The Soviet Union is scrambling to turn around its flagging coal output, and nowhere is that effort more apparent than in this new Siberian coal town 4,500 miles from Moscow. And no example better illustrates the pitfalls Moscow faces in its drive to expand production rapidly.

Output is falling short of targets, even though miners here are the highest paid in the country. More than a third of the heavy-duty foreign-made dump trucks sit idle because of a lack of spare parts. And production costs in this bowl-shaped open pit 1,150 feet deep -- projected by Soviet officials to be a fraction of the cost at shaft mines elsewhere -- exceed expectations.

Effort is not the problem.

Around the clock, even in temperatures of 45 degrees below zero -- which are common in these parts -- coal-excavating trucks bite through rock and frozen earth into the 430 million tons of low-sulphur steam- and coking-coal deposits that make this one of the most promising coalfields in the country.

Neryungri's annual capacity of 13 million tons places it in the second rung of the Soviet Union's major coalfields, after such giants as the Kansk Achinsk and Iuznetsk basins.

The 13-year-old field is part of an all-out effort, spelled out in the draft 1986-1990 economic plan, to steadily boost coal production by tapping new open-pit mines, rather than delving deeper into the traditional underground pits.

The goal is to hike national production from an estimated 1985 level of 720 million tons to an annual rate of 800 million tons by the beginning of the decade.

Last year's national output fell below the projected 770 million tons targeted in the 1980-1985 five-year plan.

The Soviet Union's falling oil production has led officials to stress development of other energy resoures, such as coal and nuclear power.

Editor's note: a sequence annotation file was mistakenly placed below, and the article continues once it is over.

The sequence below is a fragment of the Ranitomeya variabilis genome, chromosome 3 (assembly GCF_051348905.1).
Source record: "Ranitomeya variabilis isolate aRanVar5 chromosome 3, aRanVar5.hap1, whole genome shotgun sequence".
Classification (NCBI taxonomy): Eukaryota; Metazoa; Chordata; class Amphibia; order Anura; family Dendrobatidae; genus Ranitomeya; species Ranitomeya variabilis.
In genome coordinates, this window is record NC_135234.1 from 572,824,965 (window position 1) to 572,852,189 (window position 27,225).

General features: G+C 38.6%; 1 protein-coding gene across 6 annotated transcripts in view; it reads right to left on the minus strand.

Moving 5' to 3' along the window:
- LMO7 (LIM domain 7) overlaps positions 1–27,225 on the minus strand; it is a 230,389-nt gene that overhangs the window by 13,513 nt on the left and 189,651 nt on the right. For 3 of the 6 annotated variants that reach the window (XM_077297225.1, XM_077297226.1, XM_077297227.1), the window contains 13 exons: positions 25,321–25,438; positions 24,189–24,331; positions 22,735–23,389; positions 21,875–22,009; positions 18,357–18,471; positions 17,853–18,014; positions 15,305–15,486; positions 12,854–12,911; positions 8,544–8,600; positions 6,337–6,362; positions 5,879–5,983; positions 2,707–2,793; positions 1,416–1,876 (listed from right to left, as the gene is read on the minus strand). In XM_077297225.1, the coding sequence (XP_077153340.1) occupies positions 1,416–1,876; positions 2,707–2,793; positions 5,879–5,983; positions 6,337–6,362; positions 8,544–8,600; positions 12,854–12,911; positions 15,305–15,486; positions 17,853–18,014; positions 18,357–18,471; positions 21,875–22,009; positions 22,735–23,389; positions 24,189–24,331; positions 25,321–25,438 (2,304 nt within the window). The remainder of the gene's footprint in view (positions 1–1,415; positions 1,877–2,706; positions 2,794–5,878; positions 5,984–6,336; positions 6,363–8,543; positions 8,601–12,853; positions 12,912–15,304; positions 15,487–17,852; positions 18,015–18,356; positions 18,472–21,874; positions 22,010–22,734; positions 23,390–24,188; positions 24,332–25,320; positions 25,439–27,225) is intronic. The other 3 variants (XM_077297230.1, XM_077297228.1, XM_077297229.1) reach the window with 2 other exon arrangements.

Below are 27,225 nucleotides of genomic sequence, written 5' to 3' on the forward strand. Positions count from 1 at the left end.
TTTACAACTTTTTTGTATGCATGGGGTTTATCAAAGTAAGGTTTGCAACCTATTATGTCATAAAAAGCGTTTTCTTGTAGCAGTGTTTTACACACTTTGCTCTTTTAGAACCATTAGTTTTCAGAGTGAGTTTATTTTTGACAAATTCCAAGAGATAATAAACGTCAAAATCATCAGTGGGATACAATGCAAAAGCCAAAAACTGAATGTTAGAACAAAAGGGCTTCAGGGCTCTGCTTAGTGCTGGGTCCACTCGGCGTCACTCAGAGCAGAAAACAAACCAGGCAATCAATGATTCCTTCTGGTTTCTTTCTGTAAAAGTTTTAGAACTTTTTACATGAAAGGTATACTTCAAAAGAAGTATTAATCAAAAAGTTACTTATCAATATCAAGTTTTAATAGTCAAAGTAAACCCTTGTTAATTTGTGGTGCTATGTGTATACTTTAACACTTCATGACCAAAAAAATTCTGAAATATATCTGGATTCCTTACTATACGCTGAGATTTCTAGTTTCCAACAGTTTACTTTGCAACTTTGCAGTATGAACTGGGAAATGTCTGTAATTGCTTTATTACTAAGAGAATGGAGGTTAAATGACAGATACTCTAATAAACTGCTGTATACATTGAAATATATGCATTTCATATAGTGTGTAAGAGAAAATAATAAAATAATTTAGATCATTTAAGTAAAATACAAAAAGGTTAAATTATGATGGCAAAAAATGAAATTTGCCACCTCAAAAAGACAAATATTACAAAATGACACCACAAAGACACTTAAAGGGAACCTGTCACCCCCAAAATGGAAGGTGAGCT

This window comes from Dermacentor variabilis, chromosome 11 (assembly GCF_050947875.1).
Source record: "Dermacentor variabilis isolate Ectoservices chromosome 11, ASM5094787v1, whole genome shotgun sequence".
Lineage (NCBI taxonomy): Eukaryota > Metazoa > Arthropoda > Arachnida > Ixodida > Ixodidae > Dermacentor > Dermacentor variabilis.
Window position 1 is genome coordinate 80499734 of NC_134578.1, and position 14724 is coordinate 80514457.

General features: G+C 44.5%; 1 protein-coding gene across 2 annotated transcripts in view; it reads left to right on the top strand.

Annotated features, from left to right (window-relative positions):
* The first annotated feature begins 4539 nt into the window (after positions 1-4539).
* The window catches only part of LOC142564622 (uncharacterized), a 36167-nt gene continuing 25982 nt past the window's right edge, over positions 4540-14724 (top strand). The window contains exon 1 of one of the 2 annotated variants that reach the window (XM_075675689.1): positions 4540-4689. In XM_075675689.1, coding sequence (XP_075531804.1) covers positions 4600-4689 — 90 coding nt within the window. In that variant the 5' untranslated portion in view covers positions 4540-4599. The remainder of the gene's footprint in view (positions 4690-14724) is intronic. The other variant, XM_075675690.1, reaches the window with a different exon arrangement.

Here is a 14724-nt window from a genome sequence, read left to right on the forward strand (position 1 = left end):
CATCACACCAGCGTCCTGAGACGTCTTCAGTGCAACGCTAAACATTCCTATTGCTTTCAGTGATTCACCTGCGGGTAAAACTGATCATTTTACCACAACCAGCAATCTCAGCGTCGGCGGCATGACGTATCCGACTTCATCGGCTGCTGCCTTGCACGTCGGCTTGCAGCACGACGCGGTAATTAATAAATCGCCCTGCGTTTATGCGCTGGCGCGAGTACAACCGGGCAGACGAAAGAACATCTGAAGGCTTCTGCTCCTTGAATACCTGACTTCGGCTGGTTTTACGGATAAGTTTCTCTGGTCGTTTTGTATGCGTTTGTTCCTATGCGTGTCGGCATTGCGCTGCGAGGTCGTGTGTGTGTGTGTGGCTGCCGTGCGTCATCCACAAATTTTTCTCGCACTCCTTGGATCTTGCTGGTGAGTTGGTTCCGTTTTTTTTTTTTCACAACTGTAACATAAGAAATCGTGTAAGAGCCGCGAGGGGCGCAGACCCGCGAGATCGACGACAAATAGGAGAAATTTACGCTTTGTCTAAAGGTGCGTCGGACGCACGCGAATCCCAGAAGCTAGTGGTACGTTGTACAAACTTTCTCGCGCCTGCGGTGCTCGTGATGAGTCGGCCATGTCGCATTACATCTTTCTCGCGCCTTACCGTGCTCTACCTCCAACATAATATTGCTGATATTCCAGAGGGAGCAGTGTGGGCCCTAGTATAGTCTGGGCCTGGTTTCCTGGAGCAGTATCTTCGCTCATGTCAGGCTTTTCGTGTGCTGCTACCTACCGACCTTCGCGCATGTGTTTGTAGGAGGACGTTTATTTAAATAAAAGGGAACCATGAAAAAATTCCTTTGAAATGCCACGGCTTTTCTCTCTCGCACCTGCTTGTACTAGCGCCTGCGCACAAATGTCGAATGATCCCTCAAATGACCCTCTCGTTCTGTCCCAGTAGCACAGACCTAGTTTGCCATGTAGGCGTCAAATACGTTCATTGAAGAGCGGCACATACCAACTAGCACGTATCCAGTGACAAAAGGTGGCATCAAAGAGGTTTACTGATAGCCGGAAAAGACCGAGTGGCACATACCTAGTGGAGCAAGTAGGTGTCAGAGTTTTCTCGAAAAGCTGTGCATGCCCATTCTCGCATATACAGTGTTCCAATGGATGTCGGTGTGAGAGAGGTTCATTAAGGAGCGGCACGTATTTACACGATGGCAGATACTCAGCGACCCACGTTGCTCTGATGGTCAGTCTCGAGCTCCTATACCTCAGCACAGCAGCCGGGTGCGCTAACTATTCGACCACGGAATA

That involves gradually shifting the mining strongholds from traditional coal-producing areas in the Ukraine or Moscow regions to the open-pit mines concentrated in different parts of Siberia, Soviet energy experts say.

But judging by the Neryungri experience, the inclement weather, desolate conditions and high production costs in Siberia pose some barriers to the Soviet central planner's targets.

Permafrost, or permanently frozen ground, in the area requires the removal of seven times as much earth by explosives as in nonpermafrost areas, according to Yuri Zakharov, chief engineer of the mines. In addition, the 3,500 miners in the pit and 3,000 at the nearby truck depot are compensated for the wear of brutal eight-month-long winters with double the salary they would earn in less-inclement areas. And they must bring in five times the special equipment that open-pit mines in other regions might require, Zakharov said.

Two local officials said that the resulting bloated price of 19 rubles a ton, while still cheaper than the coal dragged from 1,000 feet in shaft mines in the Donets Basin, is more than they had projected.

Although they declined to say what the originally projected per-ton production price was, deputy coal minister Grigori Nuzhdikhin said in a recent national televised discussion that open-pit Soviet coal mining was 10 times as productive and five times cheaper than shaft mining.

Boris Kholkachov, deputy director of the mine, said harsh weather brings about a production shutdown of only three to five days a year. But Neryungri's 1985 output fell well below the 13-million-ton target.

One big problem is machine breakdowns, local officials said. Of the 83 American-designed dump trucks of 180 tons, 34 are regularly out of commission because of a shortage of spare parts, Kholkachov said. And several of the ten 36-ton excavating scoops suffer longstanding operating difficulties in the subzero weather.

The excavators, designed by the Marion Power Shovel Division of Dresser Industries, were built under license by Sumitomo in Japan.

The experience with the machinery has left local officials bitter. Alexei Bisirlik, one of the foremen in the coal-truck depot, told a group of journalists: "There will be no more imported equipment."

After initial setbacks, the rail transport of Neryungri coal to the Pacific ports, and export to Japan, are now under way.

In 1974, the Soviet Union mortgaged half of the 290 million tons of coking-coal deposits to Japan for $450 million in credits to develop the mine and the infrastructure of the nearby town of 60,000.

Both Japan and Soviet officials have expressed satisfaction with the venture.

Two years ago, North Korea also contracted to receive 600,000 tons a year of the Neryungri coal.